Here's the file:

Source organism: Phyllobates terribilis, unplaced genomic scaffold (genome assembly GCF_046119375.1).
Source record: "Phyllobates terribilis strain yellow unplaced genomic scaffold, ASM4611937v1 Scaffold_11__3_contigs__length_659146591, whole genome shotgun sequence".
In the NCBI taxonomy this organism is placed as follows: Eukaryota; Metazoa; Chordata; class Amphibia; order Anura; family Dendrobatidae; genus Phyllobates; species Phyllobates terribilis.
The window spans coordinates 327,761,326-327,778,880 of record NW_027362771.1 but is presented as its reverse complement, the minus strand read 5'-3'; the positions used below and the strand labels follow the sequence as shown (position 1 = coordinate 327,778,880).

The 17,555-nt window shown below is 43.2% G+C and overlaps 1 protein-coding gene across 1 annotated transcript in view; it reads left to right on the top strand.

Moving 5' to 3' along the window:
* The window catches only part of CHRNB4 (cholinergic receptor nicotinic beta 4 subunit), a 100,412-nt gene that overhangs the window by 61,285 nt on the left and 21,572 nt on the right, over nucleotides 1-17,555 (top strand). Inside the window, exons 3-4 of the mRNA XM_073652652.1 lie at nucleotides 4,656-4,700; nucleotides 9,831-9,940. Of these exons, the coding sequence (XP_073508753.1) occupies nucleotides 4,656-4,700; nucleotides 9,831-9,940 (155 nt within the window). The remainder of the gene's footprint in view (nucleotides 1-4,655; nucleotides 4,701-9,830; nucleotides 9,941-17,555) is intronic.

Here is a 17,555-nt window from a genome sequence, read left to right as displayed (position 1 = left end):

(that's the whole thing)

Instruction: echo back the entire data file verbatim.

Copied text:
Source organism: Phyllobates terribilis, unplaced genomic scaffold (genome assembly GCF_046119375.1).
Source record: "Phyllobates terribilis strain yellow unplaced genomic scaffold, ASM4611937v1 Scaffold_11__3_contigs__length_659146591, whole genome shotgun sequence".
In the NCBI taxonomy this organism is placed as follows: Eukaryota; Metazoa; Chordata; class Amphibia; order Anura; family Dendrobatidae; genus Phyllobates; species Phyllobates terribilis.
The window spans coordinates 327,761,326-327,778,880 of record NW_027362771.1 but is presented as its reverse complement, the minus strand read 5'-3'; the positions used below and the strand labels follow the sequence as shown (position 1 = coordinate 327,778,880).

The 17,555-nt window shown below is 43.2% G+C and overlaps 1 protein-coding gene across 1 annotated transcript in view; it reads left to right on the top strand.

Moving 5' to 3' along the window:
* The window catches only part of CHRNB4 (cholinergic receptor nicotinic beta 4 subunit), a 100,412-nt gene that overhangs the window by 61,285 nt on the left and 21,572 nt on the right, over nucleotides 1-17,555 (top strand). Inside the window, exons 3-4 of the mRNA XM_073652652.1 lie at nucleotides 4,656-4,700; nucleotides 9,831-9,940. Of these exons, the coding sequence (XP_073508753.1) occupies nucleotides 4,656-4,700; nucleotides 9,831-9,940 (155 nt within the window). The remainder of the gene's footprint in view (nucleotides 1-4,655; nucleotides 4,701-9,830; nucleotides 9,941-17,555) is intronic.

Here is a 17,555-nt window from a genome sequence, read left to right as displayed (position 1 = left end):